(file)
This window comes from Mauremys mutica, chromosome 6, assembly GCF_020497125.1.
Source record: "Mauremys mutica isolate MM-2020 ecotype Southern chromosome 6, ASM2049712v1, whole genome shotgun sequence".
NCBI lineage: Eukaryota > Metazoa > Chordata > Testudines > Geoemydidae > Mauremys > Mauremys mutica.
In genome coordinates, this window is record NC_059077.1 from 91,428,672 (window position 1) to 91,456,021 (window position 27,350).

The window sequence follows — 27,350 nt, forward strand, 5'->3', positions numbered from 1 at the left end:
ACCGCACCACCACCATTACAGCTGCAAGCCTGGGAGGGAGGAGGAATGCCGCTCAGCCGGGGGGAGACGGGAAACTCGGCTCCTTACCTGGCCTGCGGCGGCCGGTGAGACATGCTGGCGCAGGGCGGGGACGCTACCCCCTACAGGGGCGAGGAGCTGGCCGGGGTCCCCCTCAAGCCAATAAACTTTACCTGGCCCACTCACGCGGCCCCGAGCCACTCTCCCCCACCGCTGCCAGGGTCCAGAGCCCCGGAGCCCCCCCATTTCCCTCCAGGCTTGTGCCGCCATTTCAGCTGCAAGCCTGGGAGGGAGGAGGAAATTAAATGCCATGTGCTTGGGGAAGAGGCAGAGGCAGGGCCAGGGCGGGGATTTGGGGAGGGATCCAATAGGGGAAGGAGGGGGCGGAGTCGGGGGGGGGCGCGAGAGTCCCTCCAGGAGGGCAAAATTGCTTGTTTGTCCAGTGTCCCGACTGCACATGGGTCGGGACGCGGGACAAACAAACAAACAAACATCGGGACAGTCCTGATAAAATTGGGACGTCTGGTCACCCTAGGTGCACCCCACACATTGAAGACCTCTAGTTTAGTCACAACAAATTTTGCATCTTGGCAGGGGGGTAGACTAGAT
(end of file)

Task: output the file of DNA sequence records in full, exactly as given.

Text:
This window comes from Mauremys mutica, chromosome 6, assembly GCF_020497125.1.
Source record: "Mauremys mutica isolate MM-2020 ecotype Southern chromosome 6, ASM2049712v1, whole genome shotgun sequence".
NCBI lineage: Eukaryota > Metazoa > Chordata > Testudines > Geoemydidae > Mauremys > Mauremys mutica.
In genome coordinates, this window is record NC_059077.1 from 91,428,672 (window position 1) to 91,456,021 (window position 27,350).

The window sequence follows — 27,350 nt, forward strand, 5'->3', positions numbered from 1 at the left end:
ACCGCACCACCACCATTACAGCTGCAAGCCTGGGAGGGAGGAGGAATGCCGCTCAGCCGGGGGGAGACGGGAAACTCGGCTCCTTACCTGGCCTGCGGCGGCCGGTGAGACATGCTGGCGCAGGGCGGGGACGCTACCCCCTACAGGGGCGAGGAGCTGGCCGGGGTCCCCCTCAAGCCAATAAACTTTACCTGGCCCACTCACGCGGCCCCGAGCCACTCTCCCCCACCGCTGCCAGGGTCCAGAGCCCCGGAGCCCCCCCATTTCCCTCCAGGCTTGTGCCGCCATTTCAGCTGCAAGCCTGGGAGGGAGGAGGAAATTAAATGCCATGTGCTTGGGGAAGAGGCAGAGGCAGGGCCAGGGCGGGGATTTGGGGAGGGATCCAATAGGGGAAGGAGGGGGCGGAGTCGGGGGGGGGCGCGAGAGTCCCTCCAGGAGGGCAAAATTGCTTGTTTGTCCAGTGTCCCGACTGCACATGGGTCGGGACGCGGGACAAACAAACAAACAAACATCGGGACAGTCCTGATAAAATTGGGACGTCTGGTCACCCTAGGTGCACCCCACACATTGAAGACCTCTAGTTTAGTCACAACAAATTTTGCATCTTGGCAGGGGGGTAGACTAGAT